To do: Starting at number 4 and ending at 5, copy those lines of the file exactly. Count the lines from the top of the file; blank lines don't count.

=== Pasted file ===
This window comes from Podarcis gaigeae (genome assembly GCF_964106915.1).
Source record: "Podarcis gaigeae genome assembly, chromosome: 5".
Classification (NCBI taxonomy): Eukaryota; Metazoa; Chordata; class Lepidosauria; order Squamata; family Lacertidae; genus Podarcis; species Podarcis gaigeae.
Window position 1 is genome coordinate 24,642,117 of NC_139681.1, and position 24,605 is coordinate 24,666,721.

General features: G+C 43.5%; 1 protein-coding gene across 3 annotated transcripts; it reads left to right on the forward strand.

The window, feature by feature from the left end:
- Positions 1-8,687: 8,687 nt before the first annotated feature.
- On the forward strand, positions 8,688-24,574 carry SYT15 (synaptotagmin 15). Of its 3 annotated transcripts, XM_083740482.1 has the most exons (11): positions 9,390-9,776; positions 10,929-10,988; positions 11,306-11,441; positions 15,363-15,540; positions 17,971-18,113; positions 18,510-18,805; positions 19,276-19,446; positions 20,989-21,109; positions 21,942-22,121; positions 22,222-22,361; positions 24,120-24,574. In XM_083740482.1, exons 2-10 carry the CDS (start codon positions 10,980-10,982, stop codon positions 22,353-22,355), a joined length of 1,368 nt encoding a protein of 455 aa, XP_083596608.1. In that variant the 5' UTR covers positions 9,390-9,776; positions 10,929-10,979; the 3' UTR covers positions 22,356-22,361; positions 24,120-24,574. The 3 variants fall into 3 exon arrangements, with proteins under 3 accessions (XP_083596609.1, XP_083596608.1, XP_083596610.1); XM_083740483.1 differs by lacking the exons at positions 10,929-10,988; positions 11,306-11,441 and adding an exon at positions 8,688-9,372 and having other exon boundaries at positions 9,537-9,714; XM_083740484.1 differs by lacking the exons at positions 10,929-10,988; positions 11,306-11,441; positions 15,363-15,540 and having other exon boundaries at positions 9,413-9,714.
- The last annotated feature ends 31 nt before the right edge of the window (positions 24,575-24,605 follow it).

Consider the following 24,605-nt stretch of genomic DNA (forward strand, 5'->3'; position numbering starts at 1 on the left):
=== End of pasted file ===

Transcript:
Window position 1 is genome coordinate 24,642,117 of NC_139681.1, and position 24,605 is coordinate 24,666,721.

General features: G+C 43.5%; 1 protein-coding gene across 3 annotated transcripts; it reads left to right on the forward strand.